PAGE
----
The Web Site of Victor Niederhoffer & Laurel Kenner
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Trading and Life by J.T.
Today i had the option to exit my bldg., go home and be with wife and kids. Instead i decided to stay put and wait as 14 inches of rain feel on downtown Richmond, VA in 5 hrs. I sat around and watched various people, deep in thought, jockeying for position, trying to reached contacts, looking peering out of windows. Everyone had their own point to which they were going to exit the bldg., jump into their cars and attempt to navigate their way home. I decided to wait, be patient, work on tomorrows tasks today. Anxiety levels got really high, people started smoking indoors as the rain pounded heavily. Women searching for men to guide and escort, men looking at other men thinking and saying things like "well if he goes then I'll go, I only live a couple of blocks away". I just sat there reading, counting, studying and preparing for tomorrow. Peered out and saw water covering cars side doors, people trapped in cars from my 11th floor perch. Little by little though the rain tapered it was pitch dark, power outages and people saying "Well she made it home in 1hr 20min and she's lives 15 min away normally" then it changed to "it is deep as heck and i aint' goin' nowhere". Called wife and she said Stay!, looked and what was long, long, long lines of cars were gone. Nobody in the bldg with me except guess what? Straight out of the Henry Clews novel but a bunch of 70yr older guys and me! They asked me if I was leaving and if I would be so kind as to call back when I got out to Monument Ave. I politely called once I cleared the Arthur Ashe statue. The whole time I am thinking cane investing, cane investing, cane investing! I literally passed mudslides, car after car pulled over, people dumping water out of backseats and floor boards. Complete devastation done by people not being patient and orderly. Pulled up to the house and realized that I had made it home in near record time! What usually is 40 minute track was done in 29 minutes. i just had to wait an extra 3hrs to get it done though. Sound, safe and secure I kissed wife, kids to bed. I am learning tons on this list ya'll. This had everything to do with tradin'
Phil McDonnell Replies:
J. T.'s wonderful post reminds me of the time I was in Cabo San Lucas. We were told it hadn't rained even once in 13 months. Clear blue skies, dry arroyos and desert vegetation on both sides of our villa confirmed the bone dry clime. That night it began to rain. It was the loudest rain I have ever heard. The volume of rain was incredible as it pounded on the tile patio.
Overnight the power failed and the water mysteriously failed. In the morning we ventured out. The first impression was that the sea which was about 100 feet from the cliffs of our villa had surged in overnight. The storm had eaten into the cliffs at least 20 feet and now left our cliff topping patio only 4 feet from the cliff edge. We had nearly fallen into the ocean overnight.
A quick trip down to the beach showed an abandoned boat. My quick estimate showed that the overnight rainfall had filled the boat to an astonishing depth of 29 inches! It hadn't rained here in 13 months and suddenly nature unloads 29 inches on us!
Given that we had no power or water the obvious next step was to make the 1/3 mile hike to the hotel with which we were associated. It was past time for breakfast. After we hiked the mere 200 yards to the top of the hill things became a bit more clear. The arroyo which we had walked through the day before was now a roaring raging turgid brown river. Clearly no way out in this direction. I have been to New Orleans and seen the mile wide Mississippi which is a very brown churning river and America's largest. This overnight river was about a third as wide and far more violent than the Mississippi.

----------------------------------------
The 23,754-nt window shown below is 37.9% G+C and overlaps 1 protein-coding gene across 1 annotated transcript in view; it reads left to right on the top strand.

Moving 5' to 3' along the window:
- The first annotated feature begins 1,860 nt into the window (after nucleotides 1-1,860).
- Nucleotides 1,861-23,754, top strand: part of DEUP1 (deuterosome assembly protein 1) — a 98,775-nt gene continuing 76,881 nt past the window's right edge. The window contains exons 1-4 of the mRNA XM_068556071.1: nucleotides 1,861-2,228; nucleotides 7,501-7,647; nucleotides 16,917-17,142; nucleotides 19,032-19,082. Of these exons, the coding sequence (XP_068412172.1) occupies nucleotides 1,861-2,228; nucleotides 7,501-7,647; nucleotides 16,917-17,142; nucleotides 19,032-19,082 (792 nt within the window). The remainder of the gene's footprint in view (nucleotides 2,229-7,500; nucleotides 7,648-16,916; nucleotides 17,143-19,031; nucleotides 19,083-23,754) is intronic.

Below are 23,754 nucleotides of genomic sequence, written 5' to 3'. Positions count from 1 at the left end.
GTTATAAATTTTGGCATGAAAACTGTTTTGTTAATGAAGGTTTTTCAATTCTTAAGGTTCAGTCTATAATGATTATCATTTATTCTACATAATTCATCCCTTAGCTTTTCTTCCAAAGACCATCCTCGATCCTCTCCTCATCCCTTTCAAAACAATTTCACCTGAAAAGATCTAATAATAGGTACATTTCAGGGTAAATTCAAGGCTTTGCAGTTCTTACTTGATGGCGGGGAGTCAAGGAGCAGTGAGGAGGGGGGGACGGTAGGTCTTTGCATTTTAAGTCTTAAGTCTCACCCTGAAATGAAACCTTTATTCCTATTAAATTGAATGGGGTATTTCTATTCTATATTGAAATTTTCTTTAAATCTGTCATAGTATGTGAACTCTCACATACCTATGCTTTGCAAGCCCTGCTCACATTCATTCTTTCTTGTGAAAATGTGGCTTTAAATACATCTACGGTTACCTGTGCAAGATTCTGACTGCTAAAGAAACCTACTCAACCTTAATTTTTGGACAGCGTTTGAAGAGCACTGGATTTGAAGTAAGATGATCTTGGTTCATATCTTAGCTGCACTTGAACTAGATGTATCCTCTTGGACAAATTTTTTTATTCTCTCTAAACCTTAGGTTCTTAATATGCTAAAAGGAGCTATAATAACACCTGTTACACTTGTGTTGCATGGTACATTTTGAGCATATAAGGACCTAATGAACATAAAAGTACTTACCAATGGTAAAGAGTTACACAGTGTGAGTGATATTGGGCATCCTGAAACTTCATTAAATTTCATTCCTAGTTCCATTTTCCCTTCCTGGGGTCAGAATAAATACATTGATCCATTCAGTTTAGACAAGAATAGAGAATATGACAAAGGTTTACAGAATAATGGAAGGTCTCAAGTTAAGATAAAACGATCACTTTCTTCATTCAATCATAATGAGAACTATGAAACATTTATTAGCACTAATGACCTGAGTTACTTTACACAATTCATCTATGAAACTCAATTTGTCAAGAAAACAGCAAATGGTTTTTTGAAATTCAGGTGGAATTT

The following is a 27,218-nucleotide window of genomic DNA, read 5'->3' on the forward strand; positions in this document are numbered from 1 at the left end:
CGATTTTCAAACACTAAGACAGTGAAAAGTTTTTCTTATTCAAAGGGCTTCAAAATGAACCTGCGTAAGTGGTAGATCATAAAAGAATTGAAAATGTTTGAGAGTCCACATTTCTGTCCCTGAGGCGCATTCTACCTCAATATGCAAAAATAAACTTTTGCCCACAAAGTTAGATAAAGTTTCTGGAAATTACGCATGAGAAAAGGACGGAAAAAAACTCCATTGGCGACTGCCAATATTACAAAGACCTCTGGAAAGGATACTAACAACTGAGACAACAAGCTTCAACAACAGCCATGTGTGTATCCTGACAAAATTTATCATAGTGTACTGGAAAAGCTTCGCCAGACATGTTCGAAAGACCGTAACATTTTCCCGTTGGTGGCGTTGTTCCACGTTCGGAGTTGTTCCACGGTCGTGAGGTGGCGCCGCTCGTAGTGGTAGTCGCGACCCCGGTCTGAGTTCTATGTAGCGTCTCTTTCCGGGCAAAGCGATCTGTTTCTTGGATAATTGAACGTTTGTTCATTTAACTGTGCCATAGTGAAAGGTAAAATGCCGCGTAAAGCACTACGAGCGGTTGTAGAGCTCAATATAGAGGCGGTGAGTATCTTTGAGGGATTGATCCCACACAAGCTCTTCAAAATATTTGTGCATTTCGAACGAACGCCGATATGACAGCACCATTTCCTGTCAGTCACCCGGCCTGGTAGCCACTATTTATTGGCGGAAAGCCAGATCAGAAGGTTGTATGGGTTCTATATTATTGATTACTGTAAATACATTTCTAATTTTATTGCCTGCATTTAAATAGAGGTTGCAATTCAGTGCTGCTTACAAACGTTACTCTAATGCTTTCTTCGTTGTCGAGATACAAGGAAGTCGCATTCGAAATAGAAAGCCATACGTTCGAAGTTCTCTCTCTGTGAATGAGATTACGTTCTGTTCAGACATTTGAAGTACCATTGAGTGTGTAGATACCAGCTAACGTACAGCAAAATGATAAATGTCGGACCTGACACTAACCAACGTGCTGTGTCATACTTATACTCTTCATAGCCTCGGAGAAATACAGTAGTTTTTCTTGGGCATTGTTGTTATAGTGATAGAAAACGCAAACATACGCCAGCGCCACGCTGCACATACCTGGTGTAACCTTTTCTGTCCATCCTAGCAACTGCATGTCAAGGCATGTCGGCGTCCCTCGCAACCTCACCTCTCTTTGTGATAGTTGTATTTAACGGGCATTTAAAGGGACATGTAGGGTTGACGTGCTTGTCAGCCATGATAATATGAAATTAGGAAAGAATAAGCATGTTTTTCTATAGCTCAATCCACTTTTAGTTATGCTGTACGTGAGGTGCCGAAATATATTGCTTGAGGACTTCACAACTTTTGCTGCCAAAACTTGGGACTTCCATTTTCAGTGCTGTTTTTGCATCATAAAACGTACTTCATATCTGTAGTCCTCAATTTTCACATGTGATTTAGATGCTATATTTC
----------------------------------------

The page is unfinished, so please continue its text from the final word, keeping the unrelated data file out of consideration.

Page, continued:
That was south, with the Gulf of California to the east. So we determined to walk inland to the West toward the freeway only a mile away. As we marched in that direction it became clear that the river which we saw was only half of the problem. Within a few hundred yards we learned that the river forked into two roughly equal branches each about a third of a mile wide. It was now clear that we were on a triangular island only a few hundred yards wide with two raging high velocity rivers on either side of us. From the point where the two rivers met we could clearly that the massive 100 foot high concrete pylons which had supported the freeway the day before were no longer present. They had been undermined by the raging river and fallen into it. As we stood there unbelieving, someone told us they had just seen an entire Volkswagen float down into the ocean on one of the rivers.
We realized we were on a triangular island bounded by two raging rivers and the ocean. There was no escape, the only hope was that the rain had stopped. Later that afternoon the river which blocked our access to the hotel, came way down in depth. We forded the previously impassible river and made our way to the hotel. The hotel had emergency power and could cook food but we learned that there was no escape. The freeway was blocked and the only way out was by helicopter. So we waited.
Eventually the previously monstrous river dwindled down to a trickle and the hotel announced that it was closing and evacuating guests in an old school bus. The bus went directly overland through the now trickling river. All of us held our breath as the driver announced that he had to keep going fast or we would become mired in the wet sand. Eventually we arrived at the airport and were only too happy to catch the next flight out. Arriving in Seattle none of our friends had any idea that there had been a storm in Cabo.